SOCIAL MEDIA, OFFICIATING AND ELECTRONIC CODE OF ETHICS
With the increased use of social networking through the internet and via cell phone, it is important for officials to understand the importance of maintaining an ethical approach while participating in various forums, chat rooms, and all forms of social media. Violations of this policy will be considered conduct “unbecoming” an official and subject a licensed official to licensure suspension.
To malign or openly criticize another official in any form of electronic communication is considered not only unprofessional, but also undermines sports officiating in general. It is also unprofessional for officials to offer rules clarifications or interpretations through these medium without the expressed directive from the appropriate state high school association. Licensed officials have to be very careful with the use of social media. In many cases, closed discussion and understanding is important to consistency and rules enforcement. The line is crossed when an official states, “The call should have been”, or “The rule should have been interpreted as”, for those are statements that should only be made by those officially designated by the NFHS or state offices to make such interpretations. Internal discussion is likely a very good thing if the audience can be securely limited. A moderator or discussion leader can then say “we have had enough debate, we will get a clarification and post it online when we get it”. That’s the advantage of closed forums. The KHSAA advocates the recommended policy statement of the National Association of Sports Officials that states- Social networking sites can be wonderful communications tools.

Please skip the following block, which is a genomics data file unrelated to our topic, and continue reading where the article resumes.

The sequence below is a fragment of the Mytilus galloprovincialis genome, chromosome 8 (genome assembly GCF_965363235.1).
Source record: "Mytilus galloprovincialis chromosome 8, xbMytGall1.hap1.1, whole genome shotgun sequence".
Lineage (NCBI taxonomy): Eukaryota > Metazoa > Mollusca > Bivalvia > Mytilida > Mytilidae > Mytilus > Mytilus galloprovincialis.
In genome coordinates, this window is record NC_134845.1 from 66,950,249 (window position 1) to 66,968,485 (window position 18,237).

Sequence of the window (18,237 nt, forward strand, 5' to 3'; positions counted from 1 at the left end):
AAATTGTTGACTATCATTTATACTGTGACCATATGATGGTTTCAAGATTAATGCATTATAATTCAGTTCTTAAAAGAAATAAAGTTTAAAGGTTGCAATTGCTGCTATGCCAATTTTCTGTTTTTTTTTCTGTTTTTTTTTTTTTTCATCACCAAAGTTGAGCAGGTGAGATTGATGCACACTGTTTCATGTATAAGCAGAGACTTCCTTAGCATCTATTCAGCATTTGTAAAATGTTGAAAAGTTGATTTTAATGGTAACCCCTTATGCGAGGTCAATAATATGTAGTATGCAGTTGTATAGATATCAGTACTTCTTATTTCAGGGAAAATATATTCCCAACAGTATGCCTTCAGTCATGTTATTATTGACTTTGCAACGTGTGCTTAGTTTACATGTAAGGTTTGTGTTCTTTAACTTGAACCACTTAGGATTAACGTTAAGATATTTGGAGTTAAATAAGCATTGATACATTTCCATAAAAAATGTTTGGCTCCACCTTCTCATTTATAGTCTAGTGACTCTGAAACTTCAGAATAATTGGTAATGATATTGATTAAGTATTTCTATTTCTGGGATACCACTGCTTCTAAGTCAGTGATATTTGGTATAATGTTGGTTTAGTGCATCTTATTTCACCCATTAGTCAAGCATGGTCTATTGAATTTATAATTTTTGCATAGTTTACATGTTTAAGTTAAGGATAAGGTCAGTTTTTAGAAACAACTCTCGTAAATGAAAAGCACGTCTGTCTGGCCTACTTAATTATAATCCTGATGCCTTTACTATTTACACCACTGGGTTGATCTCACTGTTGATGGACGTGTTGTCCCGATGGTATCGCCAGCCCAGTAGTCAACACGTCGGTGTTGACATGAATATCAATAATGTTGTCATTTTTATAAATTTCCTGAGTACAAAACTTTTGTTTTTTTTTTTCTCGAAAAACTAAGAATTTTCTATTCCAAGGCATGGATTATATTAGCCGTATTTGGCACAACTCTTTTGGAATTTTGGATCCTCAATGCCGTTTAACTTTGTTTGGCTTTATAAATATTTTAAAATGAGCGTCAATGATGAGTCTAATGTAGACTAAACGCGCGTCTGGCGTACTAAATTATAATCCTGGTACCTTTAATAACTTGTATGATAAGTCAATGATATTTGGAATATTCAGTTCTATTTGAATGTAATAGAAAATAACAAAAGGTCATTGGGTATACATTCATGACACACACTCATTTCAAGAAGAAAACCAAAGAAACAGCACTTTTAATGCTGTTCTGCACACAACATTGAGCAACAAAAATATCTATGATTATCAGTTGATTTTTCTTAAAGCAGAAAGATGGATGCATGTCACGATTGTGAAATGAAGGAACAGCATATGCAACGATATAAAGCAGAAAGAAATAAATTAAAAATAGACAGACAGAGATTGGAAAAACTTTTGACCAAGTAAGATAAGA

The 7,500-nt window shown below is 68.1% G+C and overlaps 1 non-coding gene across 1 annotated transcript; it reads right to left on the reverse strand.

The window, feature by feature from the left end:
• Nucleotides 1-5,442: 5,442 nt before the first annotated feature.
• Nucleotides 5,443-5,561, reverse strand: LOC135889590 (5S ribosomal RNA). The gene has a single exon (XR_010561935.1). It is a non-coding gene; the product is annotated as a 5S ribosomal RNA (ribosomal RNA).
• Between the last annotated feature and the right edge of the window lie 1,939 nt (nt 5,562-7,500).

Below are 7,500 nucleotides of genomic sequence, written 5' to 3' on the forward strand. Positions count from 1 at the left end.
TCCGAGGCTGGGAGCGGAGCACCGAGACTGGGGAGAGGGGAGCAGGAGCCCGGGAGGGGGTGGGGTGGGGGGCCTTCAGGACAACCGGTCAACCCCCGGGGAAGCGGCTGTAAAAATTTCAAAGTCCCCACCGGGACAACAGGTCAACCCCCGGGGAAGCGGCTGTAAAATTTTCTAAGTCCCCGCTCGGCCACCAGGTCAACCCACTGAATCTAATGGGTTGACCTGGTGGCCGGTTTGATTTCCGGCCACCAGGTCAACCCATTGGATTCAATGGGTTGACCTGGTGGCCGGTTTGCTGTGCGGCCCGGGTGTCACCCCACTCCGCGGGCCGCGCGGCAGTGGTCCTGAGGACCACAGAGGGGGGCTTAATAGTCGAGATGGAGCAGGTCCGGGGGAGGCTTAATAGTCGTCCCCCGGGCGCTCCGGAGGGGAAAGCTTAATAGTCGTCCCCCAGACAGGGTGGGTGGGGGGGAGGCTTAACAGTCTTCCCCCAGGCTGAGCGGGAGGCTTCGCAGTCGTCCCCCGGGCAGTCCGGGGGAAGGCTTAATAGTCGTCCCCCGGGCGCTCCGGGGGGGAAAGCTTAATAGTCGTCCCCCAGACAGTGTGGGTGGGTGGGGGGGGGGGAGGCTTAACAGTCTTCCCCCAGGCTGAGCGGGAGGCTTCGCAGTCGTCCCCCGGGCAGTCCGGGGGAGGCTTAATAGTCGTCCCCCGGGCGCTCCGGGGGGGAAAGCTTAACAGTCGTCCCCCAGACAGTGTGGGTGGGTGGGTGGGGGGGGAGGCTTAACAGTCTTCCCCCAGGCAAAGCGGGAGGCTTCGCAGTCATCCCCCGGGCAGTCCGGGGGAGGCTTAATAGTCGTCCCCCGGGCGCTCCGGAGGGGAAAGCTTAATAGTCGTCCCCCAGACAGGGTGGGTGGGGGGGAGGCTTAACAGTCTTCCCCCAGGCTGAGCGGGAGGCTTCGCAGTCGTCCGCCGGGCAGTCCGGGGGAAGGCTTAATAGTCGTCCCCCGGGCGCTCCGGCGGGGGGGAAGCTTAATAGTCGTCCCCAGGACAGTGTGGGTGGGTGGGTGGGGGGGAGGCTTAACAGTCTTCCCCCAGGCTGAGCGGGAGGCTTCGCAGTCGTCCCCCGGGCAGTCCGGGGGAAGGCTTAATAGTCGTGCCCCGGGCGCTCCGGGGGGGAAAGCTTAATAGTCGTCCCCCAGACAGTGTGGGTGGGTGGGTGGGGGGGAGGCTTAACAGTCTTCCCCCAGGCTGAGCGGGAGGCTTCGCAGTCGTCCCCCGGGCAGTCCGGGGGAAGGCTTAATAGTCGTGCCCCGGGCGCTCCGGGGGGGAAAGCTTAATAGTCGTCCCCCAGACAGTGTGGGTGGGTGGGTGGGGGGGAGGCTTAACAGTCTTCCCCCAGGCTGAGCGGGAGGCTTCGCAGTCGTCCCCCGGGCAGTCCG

But there can be unintended consequences if they are used improperly. Because of their unique standing, offi cials need to be particularly careful when using those sites. Here are some reminders and guidelines:
DO be aware that posts on social media are visible to the general public. Even if you limit access to your page to friends, it is likely that your post will be viewed by someone beyond the circle of people you intended to see it.
DO find out your association or league expectations regarding social media. Your association may not have hard and fast rules, but find out if it has an unofficial policy.
DO think twice before you post. If there is anything in your post that could be construed as a criticism of officials, of officials’ decisions, or of schools, coaches or athletes…it’s better left unsent.
DO assume that your post will be seen by the two teams you will see in your next game and the teams you worked in your previous game as well as your partner(s) in those games.
DON’T post anything relating to the schools you have worked or will work. It calls your objectivity into question.
DON’T include anything in a post that makes reference to an upcoming assignment. If teams want to find out who is going to be working their game, they should do so through official channels, not your tweet.
DON’T post details about other people’s assignments, to playoff games for instance, until that information has been officially released. Don’t use your page as a news service.
DON’T use social media to criticize state or local association policies, assigning practices, etc. DON’T make posts regarding calls made by officials in other games, whatever the level. You and your buddies might debate the call you saw on TV, but debating the call on Facebook,
Twitter or other forums and social media is a no-no.
Accountability and integrity should always be our guiding principles.
Jeopardizing your impartiality or professionalism should never be a part of your actions or posts. It is my hope this information will help you with your decisions and involvement with social media.
Additionally, it is important for sports officials to realize that it is considered very unprofessional to carry a cell phone on the field or court, regardless of the reason. Officials are encouraged to refrain from the use of these types of electronic devices for any communication while the official has NFHS rules book jurisdiction, including texting or other forms of messaging or communication except in the case of an emergency.